MicroStrategy might be the self-proclaimed inventor of
ROLAP but it is by no means the only company working on the technology right now. Oracle Corp., Redwood Shores, Calif.; Platinum Technology Inc., Oakbrook Terrace, Ill.; and Information Advantage Inc., Minneapolis, are all developing their own tools. An issue that will gain importance as more companies build ROLAP tools is competition for access to large-scale databases.
Industry analyst Brian Murphy of the Yankee Group, Boston, said that it is unclear whether ROLAP will remain an industry unto itself.
"MicroStrategy has elevated the rise of data warehousing and made a significant contribution to
ROLAP," said Murphy. "What remains to be seen is whether the industry can survive on its own," he said.
He noted that Oracle is coming out with a database product next month, one that it claims will do what ROLAP does internally. "MicroStrategy has got a real business going on but they are not sufficiently in a white-hot space. To pretend that other technologies could not arise and outdate
ROLAP to a certain extent would be unrealistic. The market has yet to be assured," Murphy said.
Saylor and the rest of his company want to use their jump on the competition to put a crystal ball on every desk before the competition has had time to catch up.
The company rolled out its Internet application in February 1996, DSS Web - ROLAP's killer application in the eyes of many MicroStrategy employees. Companies that own a database can use DSS Web to set up a Web site permitting users to query their information stores. This gives businesses the ability to look at demographics previously available only to those companies that could afford to pay for the creation of their own information storage systems or database searching solutions.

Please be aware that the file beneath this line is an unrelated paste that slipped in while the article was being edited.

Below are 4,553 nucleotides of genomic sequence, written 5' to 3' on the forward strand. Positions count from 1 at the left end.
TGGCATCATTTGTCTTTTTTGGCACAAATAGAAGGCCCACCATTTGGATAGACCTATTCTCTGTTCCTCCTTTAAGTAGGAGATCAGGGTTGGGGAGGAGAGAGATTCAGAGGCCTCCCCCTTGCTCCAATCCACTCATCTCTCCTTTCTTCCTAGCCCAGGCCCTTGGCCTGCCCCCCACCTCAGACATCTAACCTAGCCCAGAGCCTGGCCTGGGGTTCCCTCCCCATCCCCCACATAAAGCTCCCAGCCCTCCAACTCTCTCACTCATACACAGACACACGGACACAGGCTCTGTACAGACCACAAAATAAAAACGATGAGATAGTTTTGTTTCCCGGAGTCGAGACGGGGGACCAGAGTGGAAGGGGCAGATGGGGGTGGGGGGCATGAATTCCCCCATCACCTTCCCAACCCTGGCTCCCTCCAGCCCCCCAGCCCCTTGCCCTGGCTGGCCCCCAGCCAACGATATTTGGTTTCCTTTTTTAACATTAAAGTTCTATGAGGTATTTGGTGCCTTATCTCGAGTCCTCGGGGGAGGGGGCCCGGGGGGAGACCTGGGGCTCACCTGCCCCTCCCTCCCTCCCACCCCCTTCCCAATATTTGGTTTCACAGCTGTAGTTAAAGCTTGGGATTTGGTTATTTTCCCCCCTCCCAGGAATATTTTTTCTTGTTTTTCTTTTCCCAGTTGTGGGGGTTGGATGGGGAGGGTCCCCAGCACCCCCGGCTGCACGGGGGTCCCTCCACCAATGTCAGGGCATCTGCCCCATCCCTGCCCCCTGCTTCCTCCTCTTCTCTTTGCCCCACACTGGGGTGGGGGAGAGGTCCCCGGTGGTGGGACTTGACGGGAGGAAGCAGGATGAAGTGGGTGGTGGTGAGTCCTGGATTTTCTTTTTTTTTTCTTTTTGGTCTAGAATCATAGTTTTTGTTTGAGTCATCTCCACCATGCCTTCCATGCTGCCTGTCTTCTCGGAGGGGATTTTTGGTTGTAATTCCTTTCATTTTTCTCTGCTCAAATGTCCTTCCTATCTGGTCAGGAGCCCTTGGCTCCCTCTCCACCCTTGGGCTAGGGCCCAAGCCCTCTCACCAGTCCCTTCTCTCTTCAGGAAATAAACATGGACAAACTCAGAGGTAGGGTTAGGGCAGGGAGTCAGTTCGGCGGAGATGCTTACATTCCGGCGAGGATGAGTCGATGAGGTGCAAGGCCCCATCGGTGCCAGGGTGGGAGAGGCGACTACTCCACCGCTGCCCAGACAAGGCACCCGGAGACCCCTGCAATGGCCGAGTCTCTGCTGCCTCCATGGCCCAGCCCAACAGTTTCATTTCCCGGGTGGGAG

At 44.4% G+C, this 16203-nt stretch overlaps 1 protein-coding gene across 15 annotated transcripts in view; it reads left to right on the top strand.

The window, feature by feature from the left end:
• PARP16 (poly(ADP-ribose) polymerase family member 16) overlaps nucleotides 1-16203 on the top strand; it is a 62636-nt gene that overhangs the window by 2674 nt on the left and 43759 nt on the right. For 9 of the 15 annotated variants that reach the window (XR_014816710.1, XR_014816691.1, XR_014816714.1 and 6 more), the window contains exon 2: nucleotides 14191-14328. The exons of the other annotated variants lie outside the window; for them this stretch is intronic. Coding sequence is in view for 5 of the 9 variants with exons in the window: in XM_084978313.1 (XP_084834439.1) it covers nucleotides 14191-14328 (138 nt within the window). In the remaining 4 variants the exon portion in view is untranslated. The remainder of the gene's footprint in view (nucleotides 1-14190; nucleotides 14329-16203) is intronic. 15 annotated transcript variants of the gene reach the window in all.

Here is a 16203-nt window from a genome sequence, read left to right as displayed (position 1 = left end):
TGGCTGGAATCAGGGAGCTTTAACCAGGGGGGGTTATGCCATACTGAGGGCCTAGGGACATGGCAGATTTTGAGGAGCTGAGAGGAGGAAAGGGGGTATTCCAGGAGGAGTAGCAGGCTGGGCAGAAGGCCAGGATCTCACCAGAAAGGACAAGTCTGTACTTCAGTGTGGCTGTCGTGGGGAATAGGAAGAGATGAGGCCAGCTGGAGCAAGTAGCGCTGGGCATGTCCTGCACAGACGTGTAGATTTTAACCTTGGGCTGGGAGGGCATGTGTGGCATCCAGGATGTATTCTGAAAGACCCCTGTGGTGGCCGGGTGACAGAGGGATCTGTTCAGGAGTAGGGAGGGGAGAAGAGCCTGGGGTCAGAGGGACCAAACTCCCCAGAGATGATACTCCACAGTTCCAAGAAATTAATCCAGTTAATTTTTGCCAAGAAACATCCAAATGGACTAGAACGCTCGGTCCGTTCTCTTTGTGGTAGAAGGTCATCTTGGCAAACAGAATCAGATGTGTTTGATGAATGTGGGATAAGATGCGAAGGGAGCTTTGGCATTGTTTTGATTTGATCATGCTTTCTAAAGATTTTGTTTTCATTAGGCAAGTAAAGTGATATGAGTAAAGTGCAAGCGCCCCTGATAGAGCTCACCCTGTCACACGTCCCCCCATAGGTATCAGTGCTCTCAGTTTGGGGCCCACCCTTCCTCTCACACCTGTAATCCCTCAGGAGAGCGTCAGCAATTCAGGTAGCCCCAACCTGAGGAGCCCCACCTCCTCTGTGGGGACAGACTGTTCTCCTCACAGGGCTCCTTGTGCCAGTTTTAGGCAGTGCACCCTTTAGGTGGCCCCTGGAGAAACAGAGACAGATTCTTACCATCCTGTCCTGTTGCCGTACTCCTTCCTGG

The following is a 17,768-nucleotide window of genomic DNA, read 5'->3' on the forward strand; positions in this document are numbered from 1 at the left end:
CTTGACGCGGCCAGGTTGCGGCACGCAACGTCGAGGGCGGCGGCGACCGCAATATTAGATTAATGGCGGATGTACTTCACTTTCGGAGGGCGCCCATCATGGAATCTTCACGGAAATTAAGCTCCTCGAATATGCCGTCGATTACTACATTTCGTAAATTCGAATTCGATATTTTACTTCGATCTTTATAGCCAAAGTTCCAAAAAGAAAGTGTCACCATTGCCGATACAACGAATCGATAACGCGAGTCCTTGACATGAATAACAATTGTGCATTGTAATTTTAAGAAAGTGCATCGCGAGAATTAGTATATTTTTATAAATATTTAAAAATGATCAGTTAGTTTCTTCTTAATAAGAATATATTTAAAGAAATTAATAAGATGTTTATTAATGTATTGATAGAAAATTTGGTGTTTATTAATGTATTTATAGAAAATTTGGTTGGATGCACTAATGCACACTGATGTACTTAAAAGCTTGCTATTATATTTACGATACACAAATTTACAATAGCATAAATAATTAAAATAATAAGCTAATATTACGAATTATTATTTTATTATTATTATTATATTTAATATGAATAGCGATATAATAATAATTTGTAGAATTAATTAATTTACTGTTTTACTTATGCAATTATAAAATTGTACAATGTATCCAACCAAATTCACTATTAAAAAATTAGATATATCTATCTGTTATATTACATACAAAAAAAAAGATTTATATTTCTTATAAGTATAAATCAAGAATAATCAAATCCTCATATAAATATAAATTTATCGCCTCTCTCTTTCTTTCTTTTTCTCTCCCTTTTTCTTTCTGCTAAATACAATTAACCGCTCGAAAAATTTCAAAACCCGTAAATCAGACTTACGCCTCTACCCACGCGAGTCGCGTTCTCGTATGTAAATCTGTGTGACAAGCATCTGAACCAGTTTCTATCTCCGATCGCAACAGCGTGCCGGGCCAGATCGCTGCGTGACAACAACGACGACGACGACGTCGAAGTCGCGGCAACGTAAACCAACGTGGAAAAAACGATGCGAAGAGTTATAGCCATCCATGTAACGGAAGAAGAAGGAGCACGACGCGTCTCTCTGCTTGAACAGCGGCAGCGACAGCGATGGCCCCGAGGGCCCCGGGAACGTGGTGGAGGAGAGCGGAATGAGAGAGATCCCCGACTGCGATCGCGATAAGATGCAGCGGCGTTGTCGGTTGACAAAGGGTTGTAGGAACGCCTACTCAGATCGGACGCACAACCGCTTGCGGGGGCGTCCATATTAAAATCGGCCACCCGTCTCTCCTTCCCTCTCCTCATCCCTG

The DSS Web product offers users advanced multidimensional analysis from any Web browser. At this point, companies using the tool are considering different methods of charging for the service. Approaches now being tried include charging a monthly subscription fee for unlimited access or charging by the query.
"The early days of decision
support technology were given over to providing users access to information," said Sid Banerjee, MicroStrategy's director of consulting.
"What companies are looking for today is intelligent technology. They want the applications tailored to tell what information they should be looking for. In order
for us to stay on top of the current wave, we will need to work on the Web applications," he said.
Banerjee describes the DSS Web product as the bridge that connects the different technologies of the Web and data warehousing. An enhancement of the technology now being developed is "recommended actions dashboards," which highlight trends that are pertinent to a user's business.
The limitations of today's databases exposed by ROLAP must also be corrected, according to Banerjee. As the technology has developed, MicroStrategy has been working with database manufacturers to improve the performance of their machines. The company's so-called "microstrategists" are working developers at Oracle Corp.; IBM Corp., Armonk, N.Y.; and Informix Software Inc., Menlo Park, Calif., to improve the quality of their databases.